"The scientific community is deeply committed to reducing the numbers of animals used in research, but despite significant progress, animals remain an essential part of helping us understand disease and develop much-needed new treatments. This year's increase reflects the use of powerful techniques to help us model with greater accuracy human disease. In particular, the inclusion of genetically-modified mice, whose breeding alone counts as a procedure, is largely behind this increase, but will ultimately allow us to reduce the number of animals used."
So, yeah. Evil scientists and their evil science. Or something.


Home Office Report:

Expert reaction to same:

Point the Fifth: Animal Human Hybrids! Chimera People! Stem Cells! GMGMGM!

I didn't realize this was a conspiracy either. At least among people that don't get their news solely from potheads and drunk construction workers at bars, at any rate. I can see how it could pose a moral quandary, though, as replacing faulty heart valves in humans with valves from cows or pigs is widely accepted, but mixing human stem cells with other embryonic animals, which could raise the effectiveness of such transplants, seems to cross some anthropocentric line with some people.

As far as I can tell, this is yet another 'science is evil because God' argument being made by certain segments of the scientifically illiterate religious population, most of whom don't seem to even know what, exactly, is being debated.


Chimera controversy:

Point the Sixth: Obama is Spying on the Spies Spying on the Spies...

Blindfold provides his own blog as a source. Well, I'm an 800 year old time traveler. I said so yesterday, so it must be true. You know what? I don't have enough information to say one way or the other. It seems fucking unlikely, though, as one would imagine people like Blindfold and Alex Jones would be the first to be vanished if it were true. Given how incompetent the US government is at almost everything else, I doubt that they got The Perfect Police Surveillance State right.

Point the Seventh: Professional Wrestling is Fake. Seriously.

THIS qualifies as a conspiracy? The two 300 lb steroid monsters that go on tour together and jump, professionally, on each others heads aren't really trying to kill each other? Way to ferret out the truth there, Bernstein.

But seriously, you figured out that professional wrestling is fake and not human corpses filled with demons and goat blood and reanimated by the Rothschild banking cartel as part of a modern panem et circenses to distract the modern poor from the NWO's nefarious plan. That's something. So, point to Team Lunatic for siding with reality for once.

Point the Eighth: Texas is Running Out of Water.

That's not a conspiracy. That's basic fucking math. Pollution + population growth + limited supply of fresh water + no plan to address any of the above.

Point the Ninth: IRS Targets Conservatives

Again, no source. Even granted that it happens/ed, this wasn't treated as a conspiracy until after the story broke. As far as I know, "I knew it all along!" is not a credible demonstration of predictive utility. As for the IRS, why, exactly, wouldn't they examine the tax records of Tea Party groups? You know, the political extremist tax protesters whose entire political worldview consists of the first half of "No taxation without representation." I can't imagine why the IRS may think those good people might be hiding something from them.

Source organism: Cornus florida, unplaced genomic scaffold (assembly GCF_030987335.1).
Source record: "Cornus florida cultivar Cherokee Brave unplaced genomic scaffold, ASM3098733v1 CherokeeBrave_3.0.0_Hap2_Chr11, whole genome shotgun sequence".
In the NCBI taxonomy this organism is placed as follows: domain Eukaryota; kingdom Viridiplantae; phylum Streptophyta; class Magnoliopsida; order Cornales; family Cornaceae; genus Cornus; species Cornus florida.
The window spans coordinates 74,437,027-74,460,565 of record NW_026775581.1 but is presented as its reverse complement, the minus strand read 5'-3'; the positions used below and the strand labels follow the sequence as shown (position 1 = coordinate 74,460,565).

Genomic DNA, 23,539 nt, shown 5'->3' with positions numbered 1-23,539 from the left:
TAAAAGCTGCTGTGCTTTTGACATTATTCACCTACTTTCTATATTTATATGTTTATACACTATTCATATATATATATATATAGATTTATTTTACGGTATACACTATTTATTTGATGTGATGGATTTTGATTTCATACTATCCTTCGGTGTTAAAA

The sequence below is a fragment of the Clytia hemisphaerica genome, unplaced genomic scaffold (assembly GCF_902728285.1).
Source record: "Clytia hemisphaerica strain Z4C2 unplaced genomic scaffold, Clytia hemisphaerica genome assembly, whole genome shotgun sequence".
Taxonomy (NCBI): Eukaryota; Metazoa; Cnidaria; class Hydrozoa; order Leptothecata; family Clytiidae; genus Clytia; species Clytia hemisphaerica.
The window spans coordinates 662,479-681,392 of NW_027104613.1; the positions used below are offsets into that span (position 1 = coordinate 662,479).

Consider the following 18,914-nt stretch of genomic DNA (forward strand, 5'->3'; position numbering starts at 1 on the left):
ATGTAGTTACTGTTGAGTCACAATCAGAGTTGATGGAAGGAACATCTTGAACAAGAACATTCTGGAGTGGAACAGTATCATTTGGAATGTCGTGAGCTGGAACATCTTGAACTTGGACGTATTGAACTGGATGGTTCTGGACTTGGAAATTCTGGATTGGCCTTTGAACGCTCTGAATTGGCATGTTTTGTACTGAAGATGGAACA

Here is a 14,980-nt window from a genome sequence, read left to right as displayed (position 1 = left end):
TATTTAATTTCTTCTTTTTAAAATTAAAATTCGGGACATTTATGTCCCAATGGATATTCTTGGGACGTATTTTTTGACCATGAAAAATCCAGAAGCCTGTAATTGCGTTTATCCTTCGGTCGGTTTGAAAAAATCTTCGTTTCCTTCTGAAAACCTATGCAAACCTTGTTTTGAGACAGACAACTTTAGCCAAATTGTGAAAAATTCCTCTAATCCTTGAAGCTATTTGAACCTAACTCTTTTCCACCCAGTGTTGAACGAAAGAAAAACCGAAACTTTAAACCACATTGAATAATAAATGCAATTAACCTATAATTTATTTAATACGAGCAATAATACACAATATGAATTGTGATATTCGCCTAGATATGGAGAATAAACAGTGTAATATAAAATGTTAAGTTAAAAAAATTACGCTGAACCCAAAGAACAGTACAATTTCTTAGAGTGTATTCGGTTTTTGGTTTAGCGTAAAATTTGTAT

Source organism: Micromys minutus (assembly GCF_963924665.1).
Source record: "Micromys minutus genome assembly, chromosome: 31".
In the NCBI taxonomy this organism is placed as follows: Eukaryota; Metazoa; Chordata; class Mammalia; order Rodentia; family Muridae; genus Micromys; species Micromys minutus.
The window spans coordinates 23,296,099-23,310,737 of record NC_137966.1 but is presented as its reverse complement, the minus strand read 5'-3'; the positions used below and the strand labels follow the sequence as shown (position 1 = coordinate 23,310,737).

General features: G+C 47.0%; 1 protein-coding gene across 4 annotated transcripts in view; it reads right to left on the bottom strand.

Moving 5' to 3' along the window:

But the fact is that there aren't enough facts to definitively state that it was a conspiracy to target Tea Party groups for political reasons, or just a misguided time-saving measure instilled by someone at the IRS, or something else entirely. It's currently under review. Anything else is speculation and should be treated as such.

Point the Tenth: Fluoride is Evil Because!

Blindfold links to a CNN post. CNN is not a fucking expert on dentistry. Or chemistry. Their commenters sure as fuck aren't either, although I may be biased in disregarding claims like "im a denist in a small town with no floride and we have no cavity problem." None of the conspiracists can even agree on what, exactly, is so EVIL about water fluoridation. Disposal of industrial waste via human kidneys? Causing more tooth loss? Keeping people docile? Giving children cancer? Nanny-state overreach? Communists seeking to impurify our vital liquids? Speeding up the aging process? Shills for Big Pharma doing...something nefarious? Slack-jawed idiots demonstrating the woeful state of our educational system by banging wildly at their keyboards while not understanding the basic difference between fluoride and sodium fluoride? Literally all of those claims are made in the first page of comments on that post.


The Fluoride Debate, with expert commentary:

Point the Eleventh: Cell Phones Give You Cancer!

No sources. I know, I'm a dick for expecting them. The claim that "an increasing number of studies" support this dickhead's silly-ass assertion is dubious at best, as a Google Scholar search for his quote "At the highest exposure levels — using a mobile phone half an hour a day over a 10-year period — the study found a 40 percent increased risk of glioma brain tumors" yielded exactly zero matches. Exactly. Zero. I counted. So it very probably didn't come from a legitimate scholarly source and likely wasn't even a 'study.'

There are, however, legitimate studies of the relationship between increased cell phone usage and cancer rates. Unfortunately for Blindfold they conclude that "The results of this investigation, the first nationwide cancer incidence study of cellular phone users, do not support the hypothesis of an association between use of these telephones and tumors of the brain or salivary gland, leukemia, or other cancers," and that "a weight-of-evidence evaluation shows that the current evidence for a causal association between cancer and exposure to RF energy is weak and unconvincing."